Deficiency in thyroid hormone production and reduced functional activity of the thyroid gland define Hypothyroidism, which is a disorder of the thyroid gland. Thyroxine (T4) and triyodethyronine (T3) are hormones produced by the Thyroid, which is shaped like a butterfly and situated in the middle portion of the neck. These hormones are involved in the development, maintenance of most bodily processes and control metabolism.
The fact that thyroid hormones are involved in so many processes in the body means that hypothyroidism may cause various issues, including reduced heart rate, digestive difficulties, weight gain, and depression, as well as impaired fertility in women. So here you go. Options are now open for the best meds.
According to research published in the journal Thyroid, a significant percentage of the Spanish population suffers from some kind of thyroid dysfunction: 10 percent (9.1 percent hypothyroidism and 0.8 percent hyperthyroidism).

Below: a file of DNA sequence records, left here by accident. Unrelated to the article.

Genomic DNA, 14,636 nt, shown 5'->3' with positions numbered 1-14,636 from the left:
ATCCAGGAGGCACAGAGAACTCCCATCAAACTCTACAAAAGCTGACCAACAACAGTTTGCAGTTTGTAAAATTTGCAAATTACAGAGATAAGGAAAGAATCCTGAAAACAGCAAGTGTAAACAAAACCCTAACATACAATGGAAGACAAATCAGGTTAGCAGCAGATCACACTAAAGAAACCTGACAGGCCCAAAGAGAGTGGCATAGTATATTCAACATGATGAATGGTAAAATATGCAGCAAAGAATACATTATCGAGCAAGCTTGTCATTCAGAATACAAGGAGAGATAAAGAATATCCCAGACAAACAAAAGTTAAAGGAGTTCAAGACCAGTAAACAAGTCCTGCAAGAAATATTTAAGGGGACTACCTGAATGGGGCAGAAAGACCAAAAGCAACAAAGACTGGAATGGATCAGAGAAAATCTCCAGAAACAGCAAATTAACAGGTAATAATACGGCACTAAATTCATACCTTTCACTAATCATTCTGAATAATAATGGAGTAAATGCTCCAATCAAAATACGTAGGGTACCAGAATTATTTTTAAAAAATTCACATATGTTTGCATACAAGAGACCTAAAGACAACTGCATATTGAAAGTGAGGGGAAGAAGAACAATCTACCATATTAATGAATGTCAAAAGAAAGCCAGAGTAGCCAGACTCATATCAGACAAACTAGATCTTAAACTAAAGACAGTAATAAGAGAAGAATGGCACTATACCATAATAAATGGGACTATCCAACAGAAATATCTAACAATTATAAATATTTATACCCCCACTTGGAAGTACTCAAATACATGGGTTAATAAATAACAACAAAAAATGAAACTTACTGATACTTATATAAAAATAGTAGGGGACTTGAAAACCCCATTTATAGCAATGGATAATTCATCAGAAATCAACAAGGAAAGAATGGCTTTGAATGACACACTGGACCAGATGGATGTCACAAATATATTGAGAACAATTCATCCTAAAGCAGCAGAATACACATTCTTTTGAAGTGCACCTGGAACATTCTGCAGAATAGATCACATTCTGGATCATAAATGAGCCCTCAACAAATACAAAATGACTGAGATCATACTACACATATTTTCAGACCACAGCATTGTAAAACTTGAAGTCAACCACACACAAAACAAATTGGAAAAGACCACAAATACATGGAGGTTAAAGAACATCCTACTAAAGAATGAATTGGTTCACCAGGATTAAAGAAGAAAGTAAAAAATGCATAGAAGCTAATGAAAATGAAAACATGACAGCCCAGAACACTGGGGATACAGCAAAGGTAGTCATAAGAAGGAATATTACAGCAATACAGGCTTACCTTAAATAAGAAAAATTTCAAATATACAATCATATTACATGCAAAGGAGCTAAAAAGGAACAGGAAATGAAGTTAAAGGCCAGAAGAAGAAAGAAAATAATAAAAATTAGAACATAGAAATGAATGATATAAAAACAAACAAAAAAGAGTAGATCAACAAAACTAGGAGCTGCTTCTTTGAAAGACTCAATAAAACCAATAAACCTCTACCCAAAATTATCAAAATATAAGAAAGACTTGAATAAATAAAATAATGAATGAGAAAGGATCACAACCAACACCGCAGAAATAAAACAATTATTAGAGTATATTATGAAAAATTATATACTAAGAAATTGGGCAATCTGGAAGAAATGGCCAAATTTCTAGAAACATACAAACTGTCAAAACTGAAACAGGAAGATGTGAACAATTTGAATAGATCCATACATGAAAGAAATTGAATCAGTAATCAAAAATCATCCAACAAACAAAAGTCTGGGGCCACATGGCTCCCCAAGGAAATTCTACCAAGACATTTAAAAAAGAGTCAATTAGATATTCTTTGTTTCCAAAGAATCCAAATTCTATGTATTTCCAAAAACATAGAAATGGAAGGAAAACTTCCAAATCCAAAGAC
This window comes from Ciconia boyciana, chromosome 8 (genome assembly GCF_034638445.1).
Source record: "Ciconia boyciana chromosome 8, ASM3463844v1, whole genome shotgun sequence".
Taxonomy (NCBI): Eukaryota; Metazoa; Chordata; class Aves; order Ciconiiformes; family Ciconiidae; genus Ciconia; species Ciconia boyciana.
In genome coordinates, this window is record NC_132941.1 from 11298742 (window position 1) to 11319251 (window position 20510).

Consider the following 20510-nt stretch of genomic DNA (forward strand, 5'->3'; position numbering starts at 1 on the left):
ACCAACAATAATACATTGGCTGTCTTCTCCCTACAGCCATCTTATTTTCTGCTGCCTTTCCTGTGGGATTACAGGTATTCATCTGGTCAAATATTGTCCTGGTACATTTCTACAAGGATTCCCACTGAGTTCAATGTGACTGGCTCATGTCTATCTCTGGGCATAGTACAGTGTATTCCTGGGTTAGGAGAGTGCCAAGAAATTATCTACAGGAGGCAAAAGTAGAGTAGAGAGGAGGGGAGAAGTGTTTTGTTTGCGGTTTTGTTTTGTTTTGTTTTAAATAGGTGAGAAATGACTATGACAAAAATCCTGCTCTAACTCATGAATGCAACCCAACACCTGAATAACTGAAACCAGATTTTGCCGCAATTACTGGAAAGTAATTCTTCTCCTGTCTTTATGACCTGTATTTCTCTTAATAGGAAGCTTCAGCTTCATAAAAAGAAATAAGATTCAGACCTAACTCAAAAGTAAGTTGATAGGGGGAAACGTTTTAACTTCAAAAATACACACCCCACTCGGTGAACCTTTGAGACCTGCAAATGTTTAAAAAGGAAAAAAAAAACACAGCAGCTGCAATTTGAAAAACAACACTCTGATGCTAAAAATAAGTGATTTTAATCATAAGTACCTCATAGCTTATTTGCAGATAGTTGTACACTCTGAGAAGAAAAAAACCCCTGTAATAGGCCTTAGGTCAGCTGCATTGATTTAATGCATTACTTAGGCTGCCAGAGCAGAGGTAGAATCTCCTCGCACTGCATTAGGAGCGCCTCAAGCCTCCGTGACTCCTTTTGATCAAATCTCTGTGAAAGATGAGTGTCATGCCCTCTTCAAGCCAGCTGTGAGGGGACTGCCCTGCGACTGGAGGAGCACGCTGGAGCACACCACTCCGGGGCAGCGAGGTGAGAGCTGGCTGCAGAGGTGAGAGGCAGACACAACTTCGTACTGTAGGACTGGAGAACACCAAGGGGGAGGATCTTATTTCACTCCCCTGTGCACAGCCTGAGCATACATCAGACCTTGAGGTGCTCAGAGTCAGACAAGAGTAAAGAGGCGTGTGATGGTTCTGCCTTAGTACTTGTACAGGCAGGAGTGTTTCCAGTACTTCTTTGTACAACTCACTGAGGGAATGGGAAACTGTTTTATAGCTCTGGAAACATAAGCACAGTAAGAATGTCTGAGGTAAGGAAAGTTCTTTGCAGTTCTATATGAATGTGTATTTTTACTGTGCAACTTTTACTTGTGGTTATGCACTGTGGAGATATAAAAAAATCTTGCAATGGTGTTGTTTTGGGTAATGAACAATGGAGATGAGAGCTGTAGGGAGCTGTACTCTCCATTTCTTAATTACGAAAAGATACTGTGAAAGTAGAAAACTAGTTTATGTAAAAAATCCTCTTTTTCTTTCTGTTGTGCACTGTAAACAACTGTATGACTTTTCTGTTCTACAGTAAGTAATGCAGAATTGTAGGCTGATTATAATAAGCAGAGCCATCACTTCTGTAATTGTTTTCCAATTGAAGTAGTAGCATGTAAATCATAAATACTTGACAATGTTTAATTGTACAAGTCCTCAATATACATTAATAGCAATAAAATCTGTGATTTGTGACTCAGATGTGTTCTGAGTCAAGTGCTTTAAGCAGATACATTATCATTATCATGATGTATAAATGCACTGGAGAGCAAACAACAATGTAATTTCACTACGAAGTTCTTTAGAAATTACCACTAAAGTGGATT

Women are ten times more likely than males to have hypothyroidism, which affects 5 percent of pregnant women and 7 percent of women after they have given child. In addition, if this disease is not addressed during pregnancy, children may inherit it and suffer physical and mental difficulties as a result. Women are more susceptible to contracting this illness after menopause than males are.
A doctor should be seen as soon as any of the symptoms of hypothyroidism are noticed since the condition may manifest itself and not be recognized until years after it first appears.
A frequent reason is Hashimoto’s disease, also known as chronic thyroiditis, which is a chronic inflammatory condition of the thyroid gland that is produced by an immune system response directed against the thyroid gland. This inflammation causes damage to the cells of the gland, resulting in changes in the synthesis of hormones in the process. It may occur at any age, although it is most often seen in women in their forties and fifties.
Treatment for thyroid cancer, thyroid nodules, and hyperthyroidism, which involves surgical removal of part or all of the thyroid gland, may result in hypothyroidism in addition to the primary condition being treated.
Another possibility is postpartum thyroiditis, which is asymptomatic and has no apparent cause. This thyroiditis produces hyperthyroidism, which is followed by hypothyroidism, and it is reversible in 80 percent of patients after one year of treatment. Hypothyroidism may be congenital, in which case it can be identified and successfully treated with the heel test – or acquired soon after birth.